Aim: Our aim was to determine bronchial hyper-responsiveness (BHR) and fractional exhaled NO (FeNO) in a cohort followed and treated for Crohn’s disease (CD) in a Pediatric Gastroenterology Unit.
Methods: Consecutive children with CD were referred to the Pediatric Pulmonary Unit. Each patient completed a questionnaire, followed by spirometry, methacholine challenge test (MCT) and determination of FeNO. The control group included patients evaluated for functional cough who had negative MCT.
Results: Twenty-three children and young adults (mean age, 17.39 ± 2.96 years) with CD were compared to 24 healthy controls. 20/23 patients received immunomodulating treatment. Forced expiratory volume in 1 sec (FEV1) was significantly lower prior to (93.74 ± 10.81%, p = 0.009) and at the end of (78.91 ± 18.39%, p = 0.001) the MCT in the CD group compared with the control group (102.2 ± 10.477% and 95.33 ± 11.075%, respectively). Bronchial hyper-responsiveness was observed in 30.4% of patients with CD. FeNO levels were 15.37 ± 24.17 in CD and 11.38 ± 5.42 in the control group (p = 0.21). Neither the response to MCT nor FeNO levels were affected by the disease duration or activity index.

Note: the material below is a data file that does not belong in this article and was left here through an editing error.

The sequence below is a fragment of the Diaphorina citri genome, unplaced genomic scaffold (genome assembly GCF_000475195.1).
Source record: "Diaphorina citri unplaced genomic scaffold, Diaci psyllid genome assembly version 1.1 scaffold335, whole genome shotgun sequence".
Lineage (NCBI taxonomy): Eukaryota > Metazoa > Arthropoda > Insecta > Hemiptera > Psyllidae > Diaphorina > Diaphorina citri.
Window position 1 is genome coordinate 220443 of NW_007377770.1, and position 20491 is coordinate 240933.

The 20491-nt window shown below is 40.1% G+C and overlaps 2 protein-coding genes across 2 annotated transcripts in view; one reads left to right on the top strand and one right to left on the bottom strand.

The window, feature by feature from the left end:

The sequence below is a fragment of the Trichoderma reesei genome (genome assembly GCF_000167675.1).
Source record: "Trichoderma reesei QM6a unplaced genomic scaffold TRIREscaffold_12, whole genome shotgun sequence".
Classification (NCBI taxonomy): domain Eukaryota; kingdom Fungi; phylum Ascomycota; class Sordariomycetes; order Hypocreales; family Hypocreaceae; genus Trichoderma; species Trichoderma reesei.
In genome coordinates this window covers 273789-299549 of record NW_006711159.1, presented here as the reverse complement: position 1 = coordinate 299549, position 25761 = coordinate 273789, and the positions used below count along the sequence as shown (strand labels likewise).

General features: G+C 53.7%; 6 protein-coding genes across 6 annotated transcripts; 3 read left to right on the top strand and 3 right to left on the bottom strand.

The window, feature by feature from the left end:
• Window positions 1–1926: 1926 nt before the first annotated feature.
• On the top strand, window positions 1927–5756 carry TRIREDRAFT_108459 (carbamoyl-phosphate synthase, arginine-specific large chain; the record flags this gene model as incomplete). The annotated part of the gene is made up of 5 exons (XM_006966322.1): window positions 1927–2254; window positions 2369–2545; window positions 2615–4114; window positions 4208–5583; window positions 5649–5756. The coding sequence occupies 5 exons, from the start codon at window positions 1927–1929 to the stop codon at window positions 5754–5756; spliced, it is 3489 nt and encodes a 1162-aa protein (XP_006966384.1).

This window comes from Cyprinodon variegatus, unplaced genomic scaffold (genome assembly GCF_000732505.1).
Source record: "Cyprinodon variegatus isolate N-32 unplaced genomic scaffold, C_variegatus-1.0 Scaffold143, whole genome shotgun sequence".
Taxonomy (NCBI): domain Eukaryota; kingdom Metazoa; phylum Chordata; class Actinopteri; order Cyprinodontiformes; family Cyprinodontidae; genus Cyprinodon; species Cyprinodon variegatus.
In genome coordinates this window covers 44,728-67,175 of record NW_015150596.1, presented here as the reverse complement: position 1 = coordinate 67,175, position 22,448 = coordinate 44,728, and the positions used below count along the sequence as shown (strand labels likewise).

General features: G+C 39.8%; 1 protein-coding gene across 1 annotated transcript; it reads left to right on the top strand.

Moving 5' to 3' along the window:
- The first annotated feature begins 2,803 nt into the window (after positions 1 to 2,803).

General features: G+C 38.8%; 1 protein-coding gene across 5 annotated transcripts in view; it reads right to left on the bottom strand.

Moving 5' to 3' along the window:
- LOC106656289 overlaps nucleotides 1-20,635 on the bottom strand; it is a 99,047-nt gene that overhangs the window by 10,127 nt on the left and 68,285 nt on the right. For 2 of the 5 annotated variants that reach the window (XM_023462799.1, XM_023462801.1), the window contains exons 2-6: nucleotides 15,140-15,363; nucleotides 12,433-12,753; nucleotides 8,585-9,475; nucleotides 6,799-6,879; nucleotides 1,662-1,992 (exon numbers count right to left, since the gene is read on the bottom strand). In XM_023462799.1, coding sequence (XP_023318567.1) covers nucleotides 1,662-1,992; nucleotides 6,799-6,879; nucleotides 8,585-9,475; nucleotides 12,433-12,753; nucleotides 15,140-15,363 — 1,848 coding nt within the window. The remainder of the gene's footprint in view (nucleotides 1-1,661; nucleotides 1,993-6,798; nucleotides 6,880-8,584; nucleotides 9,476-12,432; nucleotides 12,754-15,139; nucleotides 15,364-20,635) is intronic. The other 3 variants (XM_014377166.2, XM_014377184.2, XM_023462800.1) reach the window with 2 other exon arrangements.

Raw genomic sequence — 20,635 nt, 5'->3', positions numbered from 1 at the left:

Conclusion: In our series, BHR is less frequent than previously described in children with CD. We hypothesize that our finding could result from immunomodulating treatments or lower disease activity.